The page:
Breast Cancer Survivor

Hope is Essential for Survival...and a Good Treatment Plan!

Name: Rosemary Herron
Hometown: Sugar Land, Texas
Age (optional): 59
Type of Cancer: Breast Cancer (ductal carcinoma)
Date of Diagnosis: 2001
Stage at Diagnosis: 2a
Interview Date: July 2009
Current Status: Cancer-free

1. How was your health when you were diagnosed?
I was in excellent health so the diagnosis was a shock.

2. Where were you initially diagnosed?
I was diagnosed at a hospital in Houston; however, I decided to have treatment at another nearby center. 

3. What treatment was initially recommended?
After my diagnosis, I enrolled in a clinical trial and began a six-month course of a single dose of chemotherapy. In the study, I was randomized to once every three weeks. I would go into the hospital, get hooked up to a pump in a little fanny pack around my waist, and then go home. When the 24 hours were up, I would go back to the hospital and get disconnected.

The second three months I had a chemotherapy cocktail. I wore the fanny pack pump for 72 hours every three weeks. After I finished the chemotherapy, the doctors waited a month and scheduled surgery – a lumpectomy with sentinel node mapping and dissection. The doctors thankfully found no lymph node involvement. I then followed up the surgery with 30 radiation treatments.

4. Did you get a 2nd or 3rd opinion? If so, where?

5. Are you still in treatment?
I finished the yearlong clinical trial in April 2009. 

I am estrogen and progesterone positive, and after I completed my initial chemotherapy, surgery and radiation, I continued with adjuvant medical treatment for the next five years. I took a maintenance drug for the first two and a half years. At that time, a study showed that exemestane tablets could reduce the chance that women like me would have new breast cancer or a recurrence, so I took those for the next two and a half years.

Additionally, I am HER2/neu positive and completed a clinical trial in April 2009. The trial was to determine if the drug would be effective in preventing recurrences in early stage HER2/neu positive patients who had not taken herceptin.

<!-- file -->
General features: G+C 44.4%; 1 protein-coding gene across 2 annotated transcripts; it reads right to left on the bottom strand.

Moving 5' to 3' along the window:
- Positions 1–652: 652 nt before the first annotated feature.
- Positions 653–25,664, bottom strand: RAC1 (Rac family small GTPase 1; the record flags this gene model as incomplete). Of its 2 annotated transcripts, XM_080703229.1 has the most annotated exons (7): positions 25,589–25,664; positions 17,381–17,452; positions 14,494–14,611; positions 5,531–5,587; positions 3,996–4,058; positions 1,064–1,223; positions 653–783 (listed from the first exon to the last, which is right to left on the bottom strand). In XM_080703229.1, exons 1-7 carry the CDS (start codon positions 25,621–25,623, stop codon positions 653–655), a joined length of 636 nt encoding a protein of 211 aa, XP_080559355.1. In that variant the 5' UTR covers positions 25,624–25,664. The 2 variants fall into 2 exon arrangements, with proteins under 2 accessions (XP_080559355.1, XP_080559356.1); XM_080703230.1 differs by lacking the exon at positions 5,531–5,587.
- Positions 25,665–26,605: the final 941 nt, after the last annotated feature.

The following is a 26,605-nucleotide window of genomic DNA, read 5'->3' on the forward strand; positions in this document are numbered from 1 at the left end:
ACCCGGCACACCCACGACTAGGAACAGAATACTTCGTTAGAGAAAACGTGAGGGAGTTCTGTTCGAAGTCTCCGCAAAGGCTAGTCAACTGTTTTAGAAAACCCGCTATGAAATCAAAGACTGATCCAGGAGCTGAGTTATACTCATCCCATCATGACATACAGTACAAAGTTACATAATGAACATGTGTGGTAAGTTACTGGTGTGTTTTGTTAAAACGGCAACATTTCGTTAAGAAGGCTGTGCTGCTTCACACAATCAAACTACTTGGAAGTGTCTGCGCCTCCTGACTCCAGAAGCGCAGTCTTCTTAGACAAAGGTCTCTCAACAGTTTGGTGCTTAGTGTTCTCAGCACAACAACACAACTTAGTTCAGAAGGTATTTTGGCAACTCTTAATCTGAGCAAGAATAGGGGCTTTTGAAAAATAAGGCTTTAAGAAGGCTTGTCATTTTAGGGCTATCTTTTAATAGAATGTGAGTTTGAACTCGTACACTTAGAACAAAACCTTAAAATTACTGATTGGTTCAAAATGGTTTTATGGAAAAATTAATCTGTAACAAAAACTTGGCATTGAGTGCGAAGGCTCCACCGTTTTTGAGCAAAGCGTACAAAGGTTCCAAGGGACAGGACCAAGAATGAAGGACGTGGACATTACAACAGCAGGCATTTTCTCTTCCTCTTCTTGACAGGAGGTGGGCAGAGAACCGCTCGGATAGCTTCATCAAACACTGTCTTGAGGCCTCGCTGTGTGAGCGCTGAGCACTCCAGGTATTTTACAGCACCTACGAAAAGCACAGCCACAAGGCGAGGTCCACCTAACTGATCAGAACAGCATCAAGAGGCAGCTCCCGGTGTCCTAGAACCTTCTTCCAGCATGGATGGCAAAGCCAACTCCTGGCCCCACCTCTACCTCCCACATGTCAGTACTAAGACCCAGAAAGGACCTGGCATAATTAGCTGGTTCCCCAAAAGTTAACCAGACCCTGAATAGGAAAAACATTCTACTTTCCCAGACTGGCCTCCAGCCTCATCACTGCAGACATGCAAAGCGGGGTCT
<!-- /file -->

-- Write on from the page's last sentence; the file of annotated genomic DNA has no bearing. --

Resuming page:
6. Did you participate in a Clinical Trial?
Yes, just after I was diagnosed in 2001, and again in 2008. Study Protocol 98-240, which was conducted to determine which dosage and frequency of administration of a certain drug was best tolerated by patients.

7. Do you engage in any other homeopathic remedies or treatments?

8. Did you change your diet? How is it different from before your diagnosis?
I now limit starches, eat less beef and more fish and chicken and also eat more vegetables.

9. Did you change your exercise program? How is it different from before your diagnosis?
No, I resumed my exercise regimen.

10. Do you take any nutritional supplements? If so, what do you take?
Calcium and Vitamin D

11. Did you change your stress reduction program? How is it different from before your diagnosis?
I did not need a stress reduction program.

12. Are you currently considered to be disease free?

13. What are you doing to stay disease free?
I tooka maintenance drug for a full year and maintain a healthy diet and exercise routine.

14. What do you think is the most important thing you did to combat your cancer?
I entered into treatment with a plan and a positive attitude, and I cooperated with my health care team.

15. Are you willing to have a newly diagnosed patient contact you?
Most certainly. I am very active in local breast cancer awareness organizations and frequently have newly diagnosed women contact me.

16. Brief Additional Narrative
I remember what it was like when I was first diagnosed. Even though I was a nurse and I knew what was coming, at my first appointment, I had all the same anxieties that anyone would have.

As I navigated this difficult journey, I had five things on which I focused most. I relied on my faith and put everything into God’s hands. Hope was essential – breast cancer is not a death sentence if diagnosed early. I was optimistic while being realistic; I’ve found the women that have positive attitudes tend to get through their treatments better. Communicate with friends and family – they are hurting too.

Finally – live life! Say yes to new experiences, and live day to day with no regrets.